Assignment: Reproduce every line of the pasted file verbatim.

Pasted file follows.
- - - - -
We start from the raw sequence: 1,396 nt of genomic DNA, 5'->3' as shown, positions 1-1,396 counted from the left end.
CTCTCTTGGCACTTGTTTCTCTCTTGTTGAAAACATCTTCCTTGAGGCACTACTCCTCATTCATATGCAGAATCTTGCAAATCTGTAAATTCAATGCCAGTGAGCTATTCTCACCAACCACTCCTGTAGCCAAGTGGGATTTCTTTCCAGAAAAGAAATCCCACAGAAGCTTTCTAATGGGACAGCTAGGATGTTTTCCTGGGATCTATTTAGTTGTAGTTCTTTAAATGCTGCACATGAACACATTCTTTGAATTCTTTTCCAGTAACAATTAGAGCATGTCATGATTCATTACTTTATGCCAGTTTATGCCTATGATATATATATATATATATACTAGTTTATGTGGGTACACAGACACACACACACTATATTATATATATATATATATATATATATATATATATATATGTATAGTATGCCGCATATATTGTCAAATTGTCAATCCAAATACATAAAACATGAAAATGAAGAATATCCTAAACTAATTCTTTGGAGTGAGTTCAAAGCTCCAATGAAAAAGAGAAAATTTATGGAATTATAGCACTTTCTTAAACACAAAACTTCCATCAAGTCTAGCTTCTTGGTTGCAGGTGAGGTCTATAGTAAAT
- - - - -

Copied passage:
We start from the raw sequence: 1,396 nt of genomic DNA, 5'->3' as shown, positions 1-1,396 counted from the left end.
CTCTCTTGGCACTTGTTTCTCTCTTGTTGAAAACATCTTCCTTGAGGCACTACTCCTCATTCATATGCAGAATCTTGCAAATCTGTAAATTCAATGCCAGTGAGCTATTCTCACCAACCACTCCTGTAGCCAAGTGGGATTTCTTTCCAGAAAAGAAATCCCACAGAAGCTTTCTAATGGGACAGCTAGGATGTTTTCCTGGGATCTATTTAGTTGTAGTTCTTTAAATGCTGCACATGAACACATTCTTTGAATTCTTTTCCAGTAACAATTAGAGCATGTCATGATTCATTACTTTATGCCAGTTTATGCCTATGATATATATATATATATATACTAGTTTATGTGGGTACACAGACACACACACACTATATTATATATATATATATATATATATATATATATATATATGTATAGTATGCCGCATATATTGTCAAATTGTCAATCCAAATACATAAAACATGAAAATGAAGAATATCCTAAACTAATTCTTTGGAGTGAGTTCAAAGCTCCAATGAAAAAGAGAAAATTTATGGAATTATAGCACTTTCTTAAACACAAAACTTCCATCAAGTCTAGCTTCTTGGTTGCAGGTGAGGTCTATAGTAAAT